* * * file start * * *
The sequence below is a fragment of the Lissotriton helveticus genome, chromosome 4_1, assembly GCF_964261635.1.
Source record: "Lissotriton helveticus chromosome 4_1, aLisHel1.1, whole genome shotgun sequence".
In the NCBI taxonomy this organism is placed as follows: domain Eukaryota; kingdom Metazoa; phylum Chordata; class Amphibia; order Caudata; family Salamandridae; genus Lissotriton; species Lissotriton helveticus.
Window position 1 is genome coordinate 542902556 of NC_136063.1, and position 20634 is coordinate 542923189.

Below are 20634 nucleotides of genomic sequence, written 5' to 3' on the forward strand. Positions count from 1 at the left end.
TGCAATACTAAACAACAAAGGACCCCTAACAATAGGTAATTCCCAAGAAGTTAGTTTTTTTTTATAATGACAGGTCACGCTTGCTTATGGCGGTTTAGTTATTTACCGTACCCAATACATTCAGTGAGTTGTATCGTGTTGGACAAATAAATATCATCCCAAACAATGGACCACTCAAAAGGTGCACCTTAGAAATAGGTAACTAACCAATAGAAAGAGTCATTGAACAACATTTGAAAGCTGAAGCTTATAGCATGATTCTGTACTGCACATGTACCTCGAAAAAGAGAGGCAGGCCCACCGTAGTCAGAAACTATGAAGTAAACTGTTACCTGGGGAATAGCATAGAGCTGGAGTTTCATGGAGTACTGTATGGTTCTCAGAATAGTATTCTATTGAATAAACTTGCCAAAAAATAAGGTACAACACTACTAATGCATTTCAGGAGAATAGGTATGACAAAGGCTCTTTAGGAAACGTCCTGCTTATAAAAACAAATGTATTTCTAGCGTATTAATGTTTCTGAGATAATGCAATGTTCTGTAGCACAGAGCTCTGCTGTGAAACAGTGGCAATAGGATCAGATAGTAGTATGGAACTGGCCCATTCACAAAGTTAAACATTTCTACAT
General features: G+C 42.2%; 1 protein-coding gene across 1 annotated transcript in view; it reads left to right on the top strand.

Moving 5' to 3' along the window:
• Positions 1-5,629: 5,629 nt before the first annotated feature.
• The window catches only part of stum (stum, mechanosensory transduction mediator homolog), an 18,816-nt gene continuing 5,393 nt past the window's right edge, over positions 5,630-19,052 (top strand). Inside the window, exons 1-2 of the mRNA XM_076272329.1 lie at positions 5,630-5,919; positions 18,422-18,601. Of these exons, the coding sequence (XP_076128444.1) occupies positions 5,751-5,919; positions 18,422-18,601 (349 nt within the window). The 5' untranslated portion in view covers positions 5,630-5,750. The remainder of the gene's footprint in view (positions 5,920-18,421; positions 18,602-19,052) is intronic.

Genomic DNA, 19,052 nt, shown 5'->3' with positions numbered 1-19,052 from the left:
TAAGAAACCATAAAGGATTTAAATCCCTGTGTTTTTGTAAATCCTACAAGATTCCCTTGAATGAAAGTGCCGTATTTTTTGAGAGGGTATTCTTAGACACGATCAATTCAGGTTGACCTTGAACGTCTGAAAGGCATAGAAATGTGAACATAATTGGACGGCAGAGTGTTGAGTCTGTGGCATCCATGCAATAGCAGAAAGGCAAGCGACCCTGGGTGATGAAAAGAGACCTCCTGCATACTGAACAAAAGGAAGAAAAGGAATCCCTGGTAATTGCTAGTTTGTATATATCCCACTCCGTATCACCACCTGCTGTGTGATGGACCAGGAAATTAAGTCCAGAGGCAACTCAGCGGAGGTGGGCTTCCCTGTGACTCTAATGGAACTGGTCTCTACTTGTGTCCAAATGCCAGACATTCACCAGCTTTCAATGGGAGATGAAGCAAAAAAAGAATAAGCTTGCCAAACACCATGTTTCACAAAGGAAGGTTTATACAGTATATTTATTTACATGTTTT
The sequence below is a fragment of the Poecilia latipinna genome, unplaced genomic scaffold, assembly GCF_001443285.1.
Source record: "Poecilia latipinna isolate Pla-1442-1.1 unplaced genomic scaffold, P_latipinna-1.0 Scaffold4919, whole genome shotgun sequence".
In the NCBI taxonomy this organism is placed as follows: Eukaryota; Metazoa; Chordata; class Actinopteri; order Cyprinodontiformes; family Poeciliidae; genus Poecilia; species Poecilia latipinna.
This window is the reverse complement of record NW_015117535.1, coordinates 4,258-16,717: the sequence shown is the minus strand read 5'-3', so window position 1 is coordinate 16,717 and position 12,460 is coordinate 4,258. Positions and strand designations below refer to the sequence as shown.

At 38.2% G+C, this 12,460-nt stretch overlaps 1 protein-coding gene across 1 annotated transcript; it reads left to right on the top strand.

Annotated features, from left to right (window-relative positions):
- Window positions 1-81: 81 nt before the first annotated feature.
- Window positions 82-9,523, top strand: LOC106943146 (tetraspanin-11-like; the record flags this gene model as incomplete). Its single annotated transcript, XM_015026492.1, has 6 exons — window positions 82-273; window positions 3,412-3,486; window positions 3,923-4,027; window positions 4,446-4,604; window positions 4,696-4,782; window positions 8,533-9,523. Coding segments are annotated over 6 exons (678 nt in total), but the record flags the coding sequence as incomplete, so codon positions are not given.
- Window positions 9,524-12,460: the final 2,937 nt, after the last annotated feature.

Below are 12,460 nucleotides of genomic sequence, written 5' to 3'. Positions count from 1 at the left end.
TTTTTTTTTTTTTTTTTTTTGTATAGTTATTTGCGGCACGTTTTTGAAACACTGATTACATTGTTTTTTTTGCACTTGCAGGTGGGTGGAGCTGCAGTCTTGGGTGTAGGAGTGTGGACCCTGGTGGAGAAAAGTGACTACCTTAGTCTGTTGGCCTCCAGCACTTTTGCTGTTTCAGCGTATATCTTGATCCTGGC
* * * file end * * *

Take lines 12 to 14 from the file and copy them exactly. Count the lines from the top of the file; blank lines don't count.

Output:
TAAGAAACCATAAAGGATTTAAATCCCTGTGTTTTTGTAAATCCTACAAGATTCCCTTGAATGAAAGTGCCGTATTTTTTGAGAGGGTATTCTTAGACACGATCAATTCAGGTTGACCTTGAACGTCTGAAAGGCATAGAAATGTGAACATAATTGGACGGCAGAGTGTTGAGTCTGTGGCATCCATGCAATAGCAGAAAGGCAAGCGACCCTGGGTGATGAAAAGAGACCTCCTGCATACTGAACAAAAGGAAGAAAAGGAATCCCTGGTAATTGCTAGTTTGTATATATCCCACTCCGTATCACCACCTGCTGTGTGATGGACCAGGAAATTAAGTCCAGAGGCAACTCAGCGGAGGTGGGCTTCCCTGTGACTCTAATGGAACTGGTCTCTACTTGTGTCCAAATGCCAGACATTCACCAGCTTTCAATGGGAGATGAAGCAAAAAAAGAATAAGCTTGCCAAACACCATGTTTCACAAAGGAAGGTTTATACAGTATATTTATTTACATGTTTT
The sequence below is a fragment of the Poecilia latipinna genome, unplaced genomic scaffold, assembly GCF_001443285.1.
Source record: "Poecilia latipinna isolate Pla-1442-1.1 unplaced genomic scaffold, P_latipinna-1.0 Scaffold4919, whole genome shotgun sequence".